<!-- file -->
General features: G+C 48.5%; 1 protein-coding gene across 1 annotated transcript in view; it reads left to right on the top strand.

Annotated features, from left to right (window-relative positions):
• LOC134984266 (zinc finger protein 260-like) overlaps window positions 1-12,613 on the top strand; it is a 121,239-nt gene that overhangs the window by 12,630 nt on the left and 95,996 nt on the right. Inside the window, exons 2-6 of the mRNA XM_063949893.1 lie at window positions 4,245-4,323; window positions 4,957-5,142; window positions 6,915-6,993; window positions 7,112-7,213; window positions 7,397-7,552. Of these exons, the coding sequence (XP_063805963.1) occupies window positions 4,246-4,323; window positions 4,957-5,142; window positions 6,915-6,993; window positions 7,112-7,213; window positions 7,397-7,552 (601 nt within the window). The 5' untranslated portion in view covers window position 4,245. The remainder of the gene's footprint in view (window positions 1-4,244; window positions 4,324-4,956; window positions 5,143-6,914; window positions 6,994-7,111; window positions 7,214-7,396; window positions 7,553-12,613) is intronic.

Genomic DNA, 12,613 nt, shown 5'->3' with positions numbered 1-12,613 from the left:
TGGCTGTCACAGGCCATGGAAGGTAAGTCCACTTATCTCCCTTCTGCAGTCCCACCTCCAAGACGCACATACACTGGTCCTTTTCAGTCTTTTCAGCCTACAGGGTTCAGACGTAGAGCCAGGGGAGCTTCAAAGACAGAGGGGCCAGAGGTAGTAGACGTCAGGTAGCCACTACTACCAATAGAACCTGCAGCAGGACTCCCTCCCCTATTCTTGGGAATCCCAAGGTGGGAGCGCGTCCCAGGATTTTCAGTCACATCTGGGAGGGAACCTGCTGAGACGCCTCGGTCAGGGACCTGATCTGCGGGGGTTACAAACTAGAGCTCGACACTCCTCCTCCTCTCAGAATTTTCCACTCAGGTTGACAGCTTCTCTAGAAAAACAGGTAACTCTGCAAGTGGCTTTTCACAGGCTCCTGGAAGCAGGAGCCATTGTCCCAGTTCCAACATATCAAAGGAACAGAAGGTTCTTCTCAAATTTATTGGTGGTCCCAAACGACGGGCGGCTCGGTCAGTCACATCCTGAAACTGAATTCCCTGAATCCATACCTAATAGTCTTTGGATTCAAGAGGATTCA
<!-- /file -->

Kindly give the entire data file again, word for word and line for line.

General features: G+C 48.5%; 1 protein-coding gene across 1 annotated transcript in view; it reads left to right on the top strand.

Annotated features, from left to right (window-relative positions):
• LOC134984266 (zinc finger protein 260-like) overlaps window positions 1-12,613 on the top strand; it is a 121,239-nt gene that overhangs the window by 12,630 nt on the left and 95,996 nt on the right. Inside the window, exons 2-6 of the mRNA XM_063949893.1 lie at window positions 4,245-4,323; window positions 4,957-5,142; window positions 6,915-6,993; window positions 7,112-7,213; window positions 7,397-7,552. Of these exons, the coding sequence (XP_063805963.1) occupies window positions 4,246-4,323; window positions 4,957-5,142; window positions 6,915-6,993; window positions 7,112-7,213; window positions 7,397-7,552 (601 nt within the window). The 5' untranslated portion in view covers window position 4,245. The remainder of the gene's footprint in view (window positions 1-4,244; window positions 4,324-4,956; window positions 5,143-6,914; window positions 6,994-7,111; window positions 7,214-7,396; window positions 7,553-12,613) is intronic.

Genomic DNA, 12,613 nt, shown 5'->3' with positions numbered 1-12,613 from the left:
TGGCTGTCACAGGCCATGGAAGGTAAGTCCACTTATCTCCCTTCTGCAGTCCCACCTCCAAGACGCACATACACTGGTCCTTTTCAGTCTTTTCAGCCTACAGGGTTCAGACGTAGAGCCAGGGGAGCTTCAAAGACAGAGGGGCCAGAGGTAGTAGACGTCAGGTAGCCACTACTACCAATAGAACCTGCAGCAGGACTCCCTCCCCTATTCTTGGGAATCCCAAGGTGGGAGCGCGTCCCAGGATTTTCAGTCACATCTGGGAGGGAACCTGCTGAGACGCCTCGGTCAGGGACCTGATCTGCGGGGGTTACAAACTAGAGCTCGACACTCCTCCTCCTCTCAGAATTTTCCACTCAGGTTGACAGCTTCTCTAGAAAAACAGGTAACTCTGCAAGTGGCTTTTCACAGGCTCCTGGAAGCAGGAGCCATTGTCCCAGTTCCAACATATCAAAGGAACAGAAGGTTCTTCTCAAATTTATTGGTGGTCCCAAACGACGGGCGGCTCGGTCAGTCACATCCTGAAACTGAATTCCCTGAATCCATACCTAATAGTCTTTGGATTCAAGAGGATTCA